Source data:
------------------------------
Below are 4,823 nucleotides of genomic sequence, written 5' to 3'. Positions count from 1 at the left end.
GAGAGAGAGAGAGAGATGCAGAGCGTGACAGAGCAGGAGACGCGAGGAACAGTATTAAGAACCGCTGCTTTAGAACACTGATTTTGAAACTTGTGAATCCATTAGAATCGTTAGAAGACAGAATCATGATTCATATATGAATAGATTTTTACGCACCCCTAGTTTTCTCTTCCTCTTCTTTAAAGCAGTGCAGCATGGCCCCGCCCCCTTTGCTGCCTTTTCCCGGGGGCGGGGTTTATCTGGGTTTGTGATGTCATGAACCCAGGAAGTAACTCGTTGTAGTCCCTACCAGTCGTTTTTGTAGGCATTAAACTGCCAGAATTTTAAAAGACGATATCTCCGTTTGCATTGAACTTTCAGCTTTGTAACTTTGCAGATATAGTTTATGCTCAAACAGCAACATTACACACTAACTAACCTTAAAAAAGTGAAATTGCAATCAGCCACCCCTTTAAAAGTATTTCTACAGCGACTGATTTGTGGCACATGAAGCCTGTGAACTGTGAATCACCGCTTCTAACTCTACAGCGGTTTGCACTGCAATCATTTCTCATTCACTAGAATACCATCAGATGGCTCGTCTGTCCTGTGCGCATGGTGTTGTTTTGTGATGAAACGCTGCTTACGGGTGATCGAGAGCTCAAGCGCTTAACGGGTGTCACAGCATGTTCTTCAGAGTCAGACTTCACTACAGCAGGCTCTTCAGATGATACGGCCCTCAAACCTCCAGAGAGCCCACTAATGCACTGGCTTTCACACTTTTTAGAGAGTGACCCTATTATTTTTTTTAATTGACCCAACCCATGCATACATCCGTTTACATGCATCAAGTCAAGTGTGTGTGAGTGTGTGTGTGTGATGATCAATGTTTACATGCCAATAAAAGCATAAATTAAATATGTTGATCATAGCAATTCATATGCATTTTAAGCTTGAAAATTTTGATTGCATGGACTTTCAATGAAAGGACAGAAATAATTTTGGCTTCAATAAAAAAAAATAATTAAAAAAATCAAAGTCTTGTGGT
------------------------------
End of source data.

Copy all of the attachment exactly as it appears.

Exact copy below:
Below are 4,823 nucleotides of genomic sequence, written 5' to 3'. Positions count from 1 at the left end.
GAGAGAGAGAGAGAGATGCAGAGCGTGACAGAGCAGGAGACGCGAGGAACAGTATTAAGAACCGCTGCTTTAGAACACTGATTTTGAAACTTGTGAATCCATTAGAATCGTTAGAAGACAGAATCATGATTCATATATGAATAGATTTTTACGCACCCCTAGTTTTCTCTTCCTCTTCTTTAAAGCAGTGCAGCATGGCCCCGCCCCCTTTGCTGCCTTTTCCCGGGGGCGGGGTTTATCTGGGTTTGTGATGTCATGAACCCAGGAAGTAACTCGTTGTAGTCCCTACCAGTCGTTTTTGTAGGCATTAAACTGCCAGAATTTTAAAAGACGATATCTCCGTTTGCATTGAACTTTCAGCTTTGTAACTTTGCAGATATAGTTTATGCTCAAACAGCAACATTACACACTAACTAACCTTAAAAAAGTGAAATTGCAATCAGCCACCCCTTTAAAAGTATTTCTACAGCGACTGATTTGTGGCACATGAAGCCTGTGAACTGTGAATCACCGCTTCTAACTCTACAGCGGTTTGCACTGCAATCATTTCTCATTCACTAGAATACCATCAGATGGCTCGTCTGTCCTGTGCGCATGGTGTTGTTTTGTGATGAAACGCTGCTTACGGGTGATCGAGAGCTCAAGCGCTTAACGGGTGTCACAGCATGTTCTTCAGAGTCAGACTTCACTACAGCAGGCTCTTCAGATGATACGGCCCTCAAACCTCCAGAGAGCCCACTAATGCACTGGCTTTCACACTTTTTAGAGAGTGACCCTATTATTTTTTTTAATTGACCCAACCCATGCATACATCCGTTTACATGCATCAAGTCAAGTGTGTGTGAGTGTGTGTGTGTGATGATCAATGTTTACATGCCAATAAAAGCATAAATTAAATATGTTGATCATAGCAATTCATATGCATTTTAAGCTTGAAAATTTTGATTGCATGGACTTTCAATGAAAGGACAGAAATAATTTTGGCTTCAATAAAAAAAAATAATTAAAAAAATCAAAGTCTTGTGGT